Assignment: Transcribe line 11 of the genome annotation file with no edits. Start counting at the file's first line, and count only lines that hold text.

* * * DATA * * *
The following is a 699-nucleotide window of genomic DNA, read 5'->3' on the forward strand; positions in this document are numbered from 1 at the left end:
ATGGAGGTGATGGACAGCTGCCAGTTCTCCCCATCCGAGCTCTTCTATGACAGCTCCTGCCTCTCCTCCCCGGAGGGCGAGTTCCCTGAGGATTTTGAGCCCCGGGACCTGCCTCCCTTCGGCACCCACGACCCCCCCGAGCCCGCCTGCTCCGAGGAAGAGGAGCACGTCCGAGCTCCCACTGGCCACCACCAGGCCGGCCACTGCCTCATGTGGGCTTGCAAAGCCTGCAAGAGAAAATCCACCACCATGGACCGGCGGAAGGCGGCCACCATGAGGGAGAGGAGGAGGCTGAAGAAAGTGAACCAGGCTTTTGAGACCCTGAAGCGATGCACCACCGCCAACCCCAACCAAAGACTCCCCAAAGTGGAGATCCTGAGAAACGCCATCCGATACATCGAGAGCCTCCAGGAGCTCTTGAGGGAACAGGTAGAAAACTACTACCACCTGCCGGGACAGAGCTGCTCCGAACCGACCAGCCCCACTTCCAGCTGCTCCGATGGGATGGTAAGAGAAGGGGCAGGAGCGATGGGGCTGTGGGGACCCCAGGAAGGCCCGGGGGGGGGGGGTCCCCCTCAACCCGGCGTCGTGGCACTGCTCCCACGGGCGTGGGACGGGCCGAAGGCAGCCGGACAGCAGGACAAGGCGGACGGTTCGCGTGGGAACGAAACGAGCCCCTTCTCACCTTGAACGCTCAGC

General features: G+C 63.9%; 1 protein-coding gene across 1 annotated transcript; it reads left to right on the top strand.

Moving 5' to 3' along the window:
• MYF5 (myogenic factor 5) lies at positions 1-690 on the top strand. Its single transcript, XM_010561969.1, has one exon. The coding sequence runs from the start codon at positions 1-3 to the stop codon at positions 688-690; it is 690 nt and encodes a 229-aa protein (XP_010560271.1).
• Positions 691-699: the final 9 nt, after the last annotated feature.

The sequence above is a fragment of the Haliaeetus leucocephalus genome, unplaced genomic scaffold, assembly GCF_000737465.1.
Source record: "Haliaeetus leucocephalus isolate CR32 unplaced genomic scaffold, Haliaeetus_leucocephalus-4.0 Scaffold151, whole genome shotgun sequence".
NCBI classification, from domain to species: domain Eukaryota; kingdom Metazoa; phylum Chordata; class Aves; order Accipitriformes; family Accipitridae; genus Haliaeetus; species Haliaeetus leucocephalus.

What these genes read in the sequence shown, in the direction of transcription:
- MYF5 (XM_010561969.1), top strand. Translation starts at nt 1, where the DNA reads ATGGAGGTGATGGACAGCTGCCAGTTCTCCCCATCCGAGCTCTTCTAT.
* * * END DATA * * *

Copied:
- MYF5 (XM_010561969.1), top strand. Translation starts at nt 1, where the DNA reads ATGGAGGTGATGGACAGCTGCCAGTTCTCCCCATCCGAGCTCTTCTAT.